If you own a website that relies largely on organic search, you may want to know that frequent modifications to search engine algorithms might be affecting its ranking on SERPs and flow of traffic to it. The bone of contention now is to find out whether the effect is positive or negative. In the early part of this year, Google updated its ranking algorithms that affected how Internet users search for links, as well as the links that are displayed for them on search results pages. Here we’re going to discuss these updates and how they relate to your SEO efforts.
Google announced sometime last January that it was about to modify its ranking algorithm that would affect the type and quality of content displayed to Internet searchers. It called the new ranking factor “Farmer” and it is designed to target websites that rank well on Google’s search results, but in reality have very low quality content. These are content farms that pump out numerous articles, tutorials and other guides on routine basis, but in reality the write-ups lack substance. What these sites do is simply rehash other people’s already published content. In most cases they just generate truncated spinning of other people’s articles.
As if the “Farmer” algorithm wasn’t enough, Google introduced yet another one last month – April 2011 called “Panda” to lend more weight to the former. The results of these ranking algorithm updates have had devastating effects on numerous known content farms and other websites whose owners have unknowingly created poor quality content. For this reason, it is important to review your site’s content, to see how satisfactory your visitors are with it. Does it engage users or is it boring? Do visitors feel they’ve found what they’re looking for after visiting your site via search engines? Or are they outright disappointed?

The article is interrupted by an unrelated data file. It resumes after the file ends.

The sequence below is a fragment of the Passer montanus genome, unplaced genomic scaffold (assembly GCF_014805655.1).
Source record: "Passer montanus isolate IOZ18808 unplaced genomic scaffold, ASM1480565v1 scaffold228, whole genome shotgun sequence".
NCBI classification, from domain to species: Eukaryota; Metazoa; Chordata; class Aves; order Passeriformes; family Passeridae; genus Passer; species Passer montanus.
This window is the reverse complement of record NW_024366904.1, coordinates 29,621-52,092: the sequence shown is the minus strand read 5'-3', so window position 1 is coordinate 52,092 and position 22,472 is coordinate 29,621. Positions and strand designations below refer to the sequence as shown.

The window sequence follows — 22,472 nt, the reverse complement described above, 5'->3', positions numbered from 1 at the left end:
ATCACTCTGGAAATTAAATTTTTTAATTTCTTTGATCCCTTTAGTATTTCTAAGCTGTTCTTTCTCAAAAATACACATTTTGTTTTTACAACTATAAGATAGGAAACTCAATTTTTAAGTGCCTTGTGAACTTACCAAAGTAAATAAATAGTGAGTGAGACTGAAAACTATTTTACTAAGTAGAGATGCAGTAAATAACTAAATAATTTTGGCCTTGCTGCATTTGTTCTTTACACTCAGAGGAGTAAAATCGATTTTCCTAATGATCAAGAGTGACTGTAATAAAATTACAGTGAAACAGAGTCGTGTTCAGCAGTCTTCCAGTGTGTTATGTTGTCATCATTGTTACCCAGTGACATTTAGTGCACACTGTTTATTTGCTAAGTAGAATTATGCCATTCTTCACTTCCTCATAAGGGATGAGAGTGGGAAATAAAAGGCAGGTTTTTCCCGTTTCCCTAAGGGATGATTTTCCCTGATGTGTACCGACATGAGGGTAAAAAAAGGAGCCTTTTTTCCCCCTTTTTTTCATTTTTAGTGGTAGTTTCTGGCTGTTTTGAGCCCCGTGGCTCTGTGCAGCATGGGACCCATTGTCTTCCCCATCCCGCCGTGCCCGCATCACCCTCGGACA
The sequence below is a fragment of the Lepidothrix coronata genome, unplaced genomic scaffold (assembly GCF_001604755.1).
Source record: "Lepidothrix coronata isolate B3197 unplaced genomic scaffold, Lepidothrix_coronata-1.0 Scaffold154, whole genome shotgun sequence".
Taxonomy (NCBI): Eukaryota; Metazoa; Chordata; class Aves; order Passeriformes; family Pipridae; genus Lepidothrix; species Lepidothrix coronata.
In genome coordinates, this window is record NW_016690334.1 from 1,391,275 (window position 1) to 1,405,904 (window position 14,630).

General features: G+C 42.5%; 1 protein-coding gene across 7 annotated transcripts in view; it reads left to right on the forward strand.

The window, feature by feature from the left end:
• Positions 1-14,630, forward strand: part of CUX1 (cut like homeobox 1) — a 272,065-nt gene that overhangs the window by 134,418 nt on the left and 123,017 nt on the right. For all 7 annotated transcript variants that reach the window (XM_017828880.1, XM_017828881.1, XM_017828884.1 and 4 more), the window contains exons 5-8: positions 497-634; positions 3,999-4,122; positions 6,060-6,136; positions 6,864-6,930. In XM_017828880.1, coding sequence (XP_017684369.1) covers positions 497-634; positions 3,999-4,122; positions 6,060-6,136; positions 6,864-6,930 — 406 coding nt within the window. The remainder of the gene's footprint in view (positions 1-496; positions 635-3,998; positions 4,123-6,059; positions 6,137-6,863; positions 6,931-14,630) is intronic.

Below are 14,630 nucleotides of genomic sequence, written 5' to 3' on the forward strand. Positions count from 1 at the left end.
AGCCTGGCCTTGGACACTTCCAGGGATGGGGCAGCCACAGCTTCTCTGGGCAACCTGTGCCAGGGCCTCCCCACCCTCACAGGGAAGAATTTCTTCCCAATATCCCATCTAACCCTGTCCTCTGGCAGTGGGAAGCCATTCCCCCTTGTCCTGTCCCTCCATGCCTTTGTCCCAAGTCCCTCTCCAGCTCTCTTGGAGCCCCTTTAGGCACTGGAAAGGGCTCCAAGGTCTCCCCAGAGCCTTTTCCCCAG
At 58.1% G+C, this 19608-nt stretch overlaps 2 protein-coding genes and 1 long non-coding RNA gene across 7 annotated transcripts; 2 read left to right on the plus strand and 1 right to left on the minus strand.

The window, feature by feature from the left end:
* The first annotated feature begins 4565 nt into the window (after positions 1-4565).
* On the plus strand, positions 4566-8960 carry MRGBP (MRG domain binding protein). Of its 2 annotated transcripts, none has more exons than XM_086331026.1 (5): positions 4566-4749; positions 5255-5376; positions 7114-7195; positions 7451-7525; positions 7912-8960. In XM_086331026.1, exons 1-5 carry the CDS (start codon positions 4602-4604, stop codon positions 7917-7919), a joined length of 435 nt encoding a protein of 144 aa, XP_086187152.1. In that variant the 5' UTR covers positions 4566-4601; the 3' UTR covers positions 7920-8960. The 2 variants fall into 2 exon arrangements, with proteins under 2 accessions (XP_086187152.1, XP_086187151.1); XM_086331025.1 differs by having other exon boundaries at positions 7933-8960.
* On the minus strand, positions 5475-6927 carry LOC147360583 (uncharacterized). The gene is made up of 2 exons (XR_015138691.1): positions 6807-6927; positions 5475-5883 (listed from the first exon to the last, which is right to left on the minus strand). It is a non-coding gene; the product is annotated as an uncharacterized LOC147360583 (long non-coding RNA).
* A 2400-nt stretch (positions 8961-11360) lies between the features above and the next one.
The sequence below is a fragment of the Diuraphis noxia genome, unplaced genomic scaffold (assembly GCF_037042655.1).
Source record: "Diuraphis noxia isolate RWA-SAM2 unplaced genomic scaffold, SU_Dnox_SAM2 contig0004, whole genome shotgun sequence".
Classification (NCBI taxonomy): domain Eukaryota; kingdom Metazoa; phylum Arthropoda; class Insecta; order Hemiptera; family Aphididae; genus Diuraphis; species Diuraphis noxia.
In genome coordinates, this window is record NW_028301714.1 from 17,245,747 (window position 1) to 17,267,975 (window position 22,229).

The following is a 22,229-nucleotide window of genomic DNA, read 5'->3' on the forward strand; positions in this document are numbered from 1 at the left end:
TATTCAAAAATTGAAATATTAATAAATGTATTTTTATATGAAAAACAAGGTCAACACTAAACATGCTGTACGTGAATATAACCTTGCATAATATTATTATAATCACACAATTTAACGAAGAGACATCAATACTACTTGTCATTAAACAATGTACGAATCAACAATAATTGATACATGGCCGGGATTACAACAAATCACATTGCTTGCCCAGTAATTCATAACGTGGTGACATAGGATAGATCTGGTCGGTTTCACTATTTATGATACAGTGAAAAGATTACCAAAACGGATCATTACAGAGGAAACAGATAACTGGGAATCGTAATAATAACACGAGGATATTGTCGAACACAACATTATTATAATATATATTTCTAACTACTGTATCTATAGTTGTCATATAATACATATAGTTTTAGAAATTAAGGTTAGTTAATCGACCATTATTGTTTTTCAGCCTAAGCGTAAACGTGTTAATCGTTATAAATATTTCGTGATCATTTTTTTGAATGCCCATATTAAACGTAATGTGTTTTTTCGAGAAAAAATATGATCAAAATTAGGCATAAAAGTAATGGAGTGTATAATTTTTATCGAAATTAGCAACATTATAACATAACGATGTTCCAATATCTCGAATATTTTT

After the last update, Amit Singhal, the head of Google’s core ranking team, made a blog post that talked about the modifications and how they’re revolutionizing the quality of web pages that are displayed on Google’s SERPs. But in line with the company’s non-specific disclosure policy, he stopped short of giving in-depth technical details. However, he gave some insight in form of the following questions to indicate what the algorithms monitor:
- Do you have trust in the correctness of the information found on your site?
- If you were a purchaser, could you furnish the site of this quality with your financial information, including credit card details?
- Is the content on your site written by someone knowledgeable in the field or topic?
- What about the grammatical correctness of your content or are they full of grammatical errors?
- Do you reword the content on a web page and post it on a different page, or do you create multiple web pages for one item using different keywords?
- Is the help or tutorial on your site comprehensive or not?